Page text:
That’s why a lot of 1950s and 1960s general fashion styles still hold up today and influence fashion today – think Mad Men-style suits and 1950s-style sundresses with circle skirts, because they are flattering and not overdone.

In contrast, the more extreme styles of the late 60s to 80s, such as all the insane bright colours (especially on men), clashing patterns, enormous flares, big collars and ties, shoulder pads, enormous hair, mullets, baggy pants, neon colours – they are all either extreme in some way or they highlight a part of the body that doesn’t necessarily need to be highlighted.

In wedding fashion it’s the same. 1950s ballgowns, simple 1960s bateau necks and shift dresses and flowy lacy 1970s boho styles would all be acceptable today, particularly if they’re well made and use high quality materials.

But the 80s just crammed a lot of over the top things into wedding dresses – and they also tended to be made of lower quality shiny fabrics as well, which doesn’t help. (I watch a lot Something Borrowed, Something New – don’t judge me!)

So when you think of what the most extreme styles are of the present time, then you’d probably be thinking really dramatic mermaids – especially the ones that you can barely walk in, and especially when they highlight a not-so-flat belly or other lumpy bits.

I would say the same for the really poofy ballgowns where you can barely get through a doorway.

The really revealing styles such as see-through corsets, ultra plunging necklines and plunging backs that almost show the arse-crack are also rather extreme – especially when all of them are combined in one dress like you see sometimes these days.

Also strapless dresses are not universally flattering and I think those brides who really shouldn’t have worn one will be considered to be wearing a dated style, compared to those who got away with the style.

I don’t think illusion necklines will necessarily date a dress. They’ve been a feature of wedding dresses, in different forms, throughout the 20th century. So you can say that they’ve stood the test of time.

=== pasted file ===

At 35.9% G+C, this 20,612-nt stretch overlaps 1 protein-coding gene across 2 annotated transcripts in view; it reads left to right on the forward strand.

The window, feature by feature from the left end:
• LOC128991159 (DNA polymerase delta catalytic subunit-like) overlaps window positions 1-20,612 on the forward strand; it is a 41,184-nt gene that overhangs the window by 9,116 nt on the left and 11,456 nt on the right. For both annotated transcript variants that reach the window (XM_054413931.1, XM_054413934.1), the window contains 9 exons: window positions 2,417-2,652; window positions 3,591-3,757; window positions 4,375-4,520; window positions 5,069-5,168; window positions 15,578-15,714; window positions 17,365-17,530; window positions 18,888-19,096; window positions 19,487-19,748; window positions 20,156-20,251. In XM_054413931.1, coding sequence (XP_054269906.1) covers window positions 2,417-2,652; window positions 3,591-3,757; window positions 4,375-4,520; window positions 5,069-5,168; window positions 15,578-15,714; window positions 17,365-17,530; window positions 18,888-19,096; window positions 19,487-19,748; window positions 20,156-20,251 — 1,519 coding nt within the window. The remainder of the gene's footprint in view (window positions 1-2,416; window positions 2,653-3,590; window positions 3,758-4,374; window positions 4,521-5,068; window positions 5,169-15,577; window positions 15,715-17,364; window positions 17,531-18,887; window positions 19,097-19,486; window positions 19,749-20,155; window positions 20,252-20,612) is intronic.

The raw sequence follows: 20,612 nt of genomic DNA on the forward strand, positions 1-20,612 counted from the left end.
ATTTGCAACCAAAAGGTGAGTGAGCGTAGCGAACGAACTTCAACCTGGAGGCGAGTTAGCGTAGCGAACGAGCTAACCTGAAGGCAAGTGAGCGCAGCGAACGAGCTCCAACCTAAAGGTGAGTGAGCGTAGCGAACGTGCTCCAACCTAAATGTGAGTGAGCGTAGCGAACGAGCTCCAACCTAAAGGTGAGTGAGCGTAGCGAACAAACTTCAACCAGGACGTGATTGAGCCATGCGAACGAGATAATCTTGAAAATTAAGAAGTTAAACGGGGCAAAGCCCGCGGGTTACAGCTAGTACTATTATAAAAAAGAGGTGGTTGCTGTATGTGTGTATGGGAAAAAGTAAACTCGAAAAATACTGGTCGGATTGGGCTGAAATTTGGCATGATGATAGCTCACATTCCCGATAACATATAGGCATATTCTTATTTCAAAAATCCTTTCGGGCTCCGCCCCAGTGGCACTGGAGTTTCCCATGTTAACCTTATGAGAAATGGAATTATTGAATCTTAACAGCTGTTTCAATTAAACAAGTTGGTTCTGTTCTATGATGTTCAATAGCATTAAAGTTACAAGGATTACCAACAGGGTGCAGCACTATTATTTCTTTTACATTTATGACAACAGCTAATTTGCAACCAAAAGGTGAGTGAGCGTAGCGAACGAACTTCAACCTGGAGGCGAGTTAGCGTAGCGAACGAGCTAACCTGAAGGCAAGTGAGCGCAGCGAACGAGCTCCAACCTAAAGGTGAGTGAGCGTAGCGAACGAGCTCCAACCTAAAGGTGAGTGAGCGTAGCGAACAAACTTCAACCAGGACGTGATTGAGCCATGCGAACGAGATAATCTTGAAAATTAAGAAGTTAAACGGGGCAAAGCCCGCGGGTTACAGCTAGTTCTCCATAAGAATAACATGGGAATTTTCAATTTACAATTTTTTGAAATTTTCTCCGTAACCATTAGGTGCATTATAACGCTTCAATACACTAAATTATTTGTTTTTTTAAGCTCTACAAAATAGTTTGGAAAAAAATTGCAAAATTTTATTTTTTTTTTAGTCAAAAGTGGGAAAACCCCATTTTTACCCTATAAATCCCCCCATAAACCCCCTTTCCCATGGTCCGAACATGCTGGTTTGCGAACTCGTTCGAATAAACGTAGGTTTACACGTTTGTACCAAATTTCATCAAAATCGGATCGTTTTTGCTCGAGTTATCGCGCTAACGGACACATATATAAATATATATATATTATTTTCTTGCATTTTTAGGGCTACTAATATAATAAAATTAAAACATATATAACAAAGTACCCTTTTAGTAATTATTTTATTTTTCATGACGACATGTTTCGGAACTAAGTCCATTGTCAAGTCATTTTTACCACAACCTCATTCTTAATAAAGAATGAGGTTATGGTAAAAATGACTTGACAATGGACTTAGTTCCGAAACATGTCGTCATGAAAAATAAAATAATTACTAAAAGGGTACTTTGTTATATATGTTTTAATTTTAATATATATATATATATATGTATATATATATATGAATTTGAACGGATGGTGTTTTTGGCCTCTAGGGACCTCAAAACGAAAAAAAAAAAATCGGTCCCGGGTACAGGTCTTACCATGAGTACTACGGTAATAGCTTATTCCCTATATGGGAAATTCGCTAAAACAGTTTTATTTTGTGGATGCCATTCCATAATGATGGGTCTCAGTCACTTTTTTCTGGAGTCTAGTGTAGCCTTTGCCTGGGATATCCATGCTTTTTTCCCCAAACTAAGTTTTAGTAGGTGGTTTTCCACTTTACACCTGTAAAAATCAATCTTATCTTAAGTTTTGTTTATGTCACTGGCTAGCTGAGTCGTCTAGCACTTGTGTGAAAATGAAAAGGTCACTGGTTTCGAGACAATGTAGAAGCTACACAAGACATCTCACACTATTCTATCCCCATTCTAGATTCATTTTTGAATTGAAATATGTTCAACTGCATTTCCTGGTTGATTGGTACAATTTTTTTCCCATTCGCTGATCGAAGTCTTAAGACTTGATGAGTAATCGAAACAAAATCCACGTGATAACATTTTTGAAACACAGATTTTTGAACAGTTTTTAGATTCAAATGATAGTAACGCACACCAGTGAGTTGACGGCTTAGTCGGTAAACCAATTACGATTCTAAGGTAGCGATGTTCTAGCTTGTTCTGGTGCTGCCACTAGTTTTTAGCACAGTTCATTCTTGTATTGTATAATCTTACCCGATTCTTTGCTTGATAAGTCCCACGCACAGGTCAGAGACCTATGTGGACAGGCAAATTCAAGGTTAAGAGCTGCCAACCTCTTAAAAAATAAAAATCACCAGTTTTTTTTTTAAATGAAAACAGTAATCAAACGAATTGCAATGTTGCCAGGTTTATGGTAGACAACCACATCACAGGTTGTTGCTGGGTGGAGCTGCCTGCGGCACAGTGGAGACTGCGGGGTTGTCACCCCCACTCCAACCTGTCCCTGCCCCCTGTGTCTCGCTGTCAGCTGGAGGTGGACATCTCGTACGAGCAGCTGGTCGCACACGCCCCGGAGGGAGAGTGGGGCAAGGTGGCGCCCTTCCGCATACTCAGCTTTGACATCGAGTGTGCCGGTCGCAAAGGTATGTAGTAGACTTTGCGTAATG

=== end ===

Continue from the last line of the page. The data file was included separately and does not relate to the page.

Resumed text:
Post # 25
Member
1393 posts
Bumble bee

in terms of clothing, the mullet dress. 

and those stupid pinterest signs. cannot stand the “hey uncle blablah, here comes your girl!” makes me throw up in my mouth a little.

Post # 27
Member
3617 posts
Sugar bee
  • Wedding: January 2000

All of the ruching. I know it can be very flattering, but swathes of fabrics going this way and that way are distracting.

Giant blotches of bling, like those on Panina Tornei dresses as example, you know, all of that stuff on the bosom. Like the tiaras of last decade it will make people say: so, you were Queen where, exactly?

Big fabric flowers, as big as your head, on your sash. I’m also over sashes and I think that’s another thing that will look odd in 30 years–why interupt a smoth line with a sash on figure hugging dresses?

The worst dresses in photos of 30 years into the future will be the ones that have distracting elements that takes your eyes away from the bride. That’s what those awful sleeves of the 80’s did–they obscured every bride, they were huge!

Post # 28
Member
3617 posts
Sugar bee
  • Wedding: January 2000

Flower crowns are classic. I didn’t even realize that they were back, until recently.They are timeless.

Post # 29
Member
124 posts
Blushing bee
  • Wedding: June 2021

I honestly don’t like mermaid dresses very much, they seem a bit extreme. I don’t know if ball gown is timeless or not, but I like it the best. I’ll be surprised if I don’t get a ball gown dress…

Post # 30
Member
5224 posts
Bee Keeper

clairebbbear:  “Also strapless dresses are not universally flattering and I think those brides who really shouldn’t have worn one will be considered to be wearing a dated style, compared to those who got away with the style.”

This. I am so glad that sleeves are making a come back! Regardless of what they try to tell you in the dress boutique, not everyone can wear a strapless dress.